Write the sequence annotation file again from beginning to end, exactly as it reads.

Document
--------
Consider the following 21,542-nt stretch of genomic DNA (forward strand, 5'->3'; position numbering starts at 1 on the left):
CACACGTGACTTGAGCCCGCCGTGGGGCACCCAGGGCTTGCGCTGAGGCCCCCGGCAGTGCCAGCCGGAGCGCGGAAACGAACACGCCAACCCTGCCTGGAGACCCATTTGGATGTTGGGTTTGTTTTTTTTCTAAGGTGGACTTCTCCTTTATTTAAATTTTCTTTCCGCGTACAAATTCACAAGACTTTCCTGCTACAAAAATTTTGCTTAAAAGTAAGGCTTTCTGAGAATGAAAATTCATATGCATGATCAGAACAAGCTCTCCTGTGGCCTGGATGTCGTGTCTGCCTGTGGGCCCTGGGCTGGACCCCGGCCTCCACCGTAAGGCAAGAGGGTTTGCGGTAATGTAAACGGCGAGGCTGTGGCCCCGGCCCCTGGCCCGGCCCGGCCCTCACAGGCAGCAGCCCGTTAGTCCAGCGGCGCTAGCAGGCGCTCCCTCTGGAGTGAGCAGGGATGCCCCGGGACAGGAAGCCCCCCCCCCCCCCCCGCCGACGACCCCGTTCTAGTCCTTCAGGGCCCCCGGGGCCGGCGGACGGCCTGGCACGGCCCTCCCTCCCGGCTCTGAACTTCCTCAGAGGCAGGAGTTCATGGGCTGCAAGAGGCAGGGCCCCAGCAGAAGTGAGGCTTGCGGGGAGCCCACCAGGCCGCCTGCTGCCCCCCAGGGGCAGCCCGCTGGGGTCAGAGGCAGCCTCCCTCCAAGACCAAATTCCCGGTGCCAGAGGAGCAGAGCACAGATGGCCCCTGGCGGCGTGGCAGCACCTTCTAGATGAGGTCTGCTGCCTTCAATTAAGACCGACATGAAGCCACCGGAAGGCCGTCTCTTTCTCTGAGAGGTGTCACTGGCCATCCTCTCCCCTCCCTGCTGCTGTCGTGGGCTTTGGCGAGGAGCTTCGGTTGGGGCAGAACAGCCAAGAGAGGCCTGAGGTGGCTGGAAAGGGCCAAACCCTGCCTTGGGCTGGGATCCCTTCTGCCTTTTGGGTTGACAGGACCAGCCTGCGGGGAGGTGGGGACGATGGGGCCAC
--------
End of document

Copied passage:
Consider the following 21,542-nt stretch of genomic DNA (forward strand, 5'->3'; position numbering starts at 1 on the left):
CACACGTGACTTGAGCCCGCCGTGGGGCACCCAGGGCTTGCGCTGAGGCCCCCGGCAGTGCCAGCCGGAGCGCGGAAACGAACACGCCAACCCTGCCTGGAGACCCATTTGGATGTTGGGTTTGTTTTTTTTCTAAGGTGGACTTCTCCTTTATTTAAATTTTCTTTCCGCGTACAAATTCACAAGACTTTCCTGCTACAAAAATTTTGCTTAAAAGTAAGGCTTTCTGAGAATGAAAATTCATATGCATGATCAGAACAAGCTCTCCTGTGGCCTGGATGTCGTGTCTGCCTGTGGGCCCTGGGCTGGACCCCGGCCTCCACCGTAAGGCAAGAGGGTTTGCGGTAATGTAAACGGCGAGGCTGTGGCCCCGGCCCCTGGCCCGGCCCGGCCCTCACAGGCAGCAGCCCGTTAGTCCAGCGGCGCTAGCAGGCGCTCCCTCTGGAGTGAGCAGGGATGCCCCGGGACAGGAAGCCCCCCCCCCCCCCCCGCCGACGACCCCGTTCTAGTCCTTCAGGGCCCCCGGGGCCGGCGGACGGCCTGGCACGGCCCTCCCTCCCGGCTCTGAACTTCCTCAGAGGCAGGAGTTCATGGGCTGCAAGAGGCAGGGCCCCAGCAGAAGTGAGGCTTGCGGGGAGCCCACCAGGCCGCCTGCTGCCCCCCAGGGGCAGCCCGCTGGGGTCAGAGGCAGCCTCCCTCCAAGACCAAATTCCCGGTGCCAGAGGAGCAGAGCACAGATGGCCCCTGGCGGCGTGGCAGCACCTTCTAGATGAGGTCTGCTGCCTTCAATTAAGACCGACATGAAGCCACCGGAAGGCCGTCTCTTTCTCTGAGAGGTGTCACTGGCCATCCTCTCCCCTCCCTGCTGCTGTCGTGGGCTTTGGCGAGGAGCTTCGGTTGGGGCAGAACAGCCAAGAGAGGCCTGAGGTGGCTGGAAAGGGCCAAACCCTGCCTTGGGCTGGGATCCCTTCTGCCTTTTGGGTTGACAGGACCAGCCTGCGGGGAGGTGGGGACGATGGGGCCAC